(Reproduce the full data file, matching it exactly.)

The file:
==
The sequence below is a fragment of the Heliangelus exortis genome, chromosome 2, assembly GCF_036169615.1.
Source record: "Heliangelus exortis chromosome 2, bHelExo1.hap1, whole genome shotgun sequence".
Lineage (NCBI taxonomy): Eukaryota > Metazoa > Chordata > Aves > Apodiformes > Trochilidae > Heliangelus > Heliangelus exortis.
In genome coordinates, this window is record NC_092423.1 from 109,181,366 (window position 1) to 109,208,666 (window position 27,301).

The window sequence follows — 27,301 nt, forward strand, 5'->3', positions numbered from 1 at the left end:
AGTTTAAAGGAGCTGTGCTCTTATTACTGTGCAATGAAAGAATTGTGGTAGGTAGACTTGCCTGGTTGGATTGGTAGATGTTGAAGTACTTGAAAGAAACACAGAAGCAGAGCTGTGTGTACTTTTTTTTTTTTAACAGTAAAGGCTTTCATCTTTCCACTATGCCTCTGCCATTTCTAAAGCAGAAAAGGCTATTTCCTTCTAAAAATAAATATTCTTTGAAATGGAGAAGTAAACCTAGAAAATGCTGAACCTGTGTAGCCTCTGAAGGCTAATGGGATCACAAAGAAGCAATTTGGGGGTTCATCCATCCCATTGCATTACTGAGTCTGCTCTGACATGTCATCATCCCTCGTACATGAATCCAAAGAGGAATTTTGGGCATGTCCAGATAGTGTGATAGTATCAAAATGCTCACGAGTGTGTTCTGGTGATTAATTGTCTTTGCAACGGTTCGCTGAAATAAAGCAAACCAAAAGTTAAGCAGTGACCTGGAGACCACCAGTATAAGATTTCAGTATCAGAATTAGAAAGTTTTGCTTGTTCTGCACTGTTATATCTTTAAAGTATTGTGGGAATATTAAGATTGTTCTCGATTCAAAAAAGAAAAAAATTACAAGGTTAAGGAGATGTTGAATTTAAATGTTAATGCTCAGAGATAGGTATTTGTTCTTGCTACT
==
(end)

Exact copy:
The sequence below is a fragment of the Heliangelus exortis genome, chromosome 2, assembly GCF_036169615.1.
Source record: "Heliangelus exortis chromosome 2, bHelExo1.hap1, whole genome shotgun sequence".
Lineage (NCBI taxonomy): Eukaryota > Metazoa > Chordata > Aves > Apodiformes > Trochilidae > Heliangelus > Heliangelus exortis.
In genome coordinates, this window is record NC_092423.1 from 109,181,366 (window position 1) to 109,208,666 (window position 27,301).

The window sequence follows — 27,301 nt, forward strand, 5'->3', positions numbered from 1 at the left end:
AGTTTAAAGGAGCTGTGCTCTTATTACTGTGCAATGAAAGAATTGTGGTAGGTAGACTTGCCTGGTTGGATTGGTAGATGTTGAAGTACTTGAAAGAAACACAGAAGCAGAGCTGTGTGTACTTTTTTTTTTTTAACAGTAAAGGCTTTCATCTTTCCACTATGCCTCTGCCATTTCTAAAGCAGAAAAGGCTATTTCCTTCTAAAAATAAATATTCTTTGAAATGGAGAAGTAAACCTAGAAAATGCTGAACCTGTGTAGCCTCTGAAGGCTAATGGGATCACAAAGAAGCAATTTGGGGGTTCATCCATCCCATTGCATTACTGAGTCTGCTCTGACATGTCATCATCCCTCGTACATGAATCCAAAGAGGAATTTTGGGCATGTCCAGATAGTGTGATAGTATCAAAATGCTCACGAGTGTGTTCTGGTGATTAATTGTCTTTGCAACGGTTCGCTGAAATAAAGCAAACCAAAAGTTAAGCAGTGACCTGGAGACCACCAGTATAAGATTTCAGTATCAGAATTAGAAAGTTTTGCTTGTTCTGCACTGTTATATCTTTAAAGTATTGTGGGAATATTAAGATTGTTCTCGATTCAAAAAAGAAAAAAATTACAAGGTTAAGGAGATGTTGAATTTAAATGTTAATGCTCAGAGATAGGTATTTGTTCTTGCTACT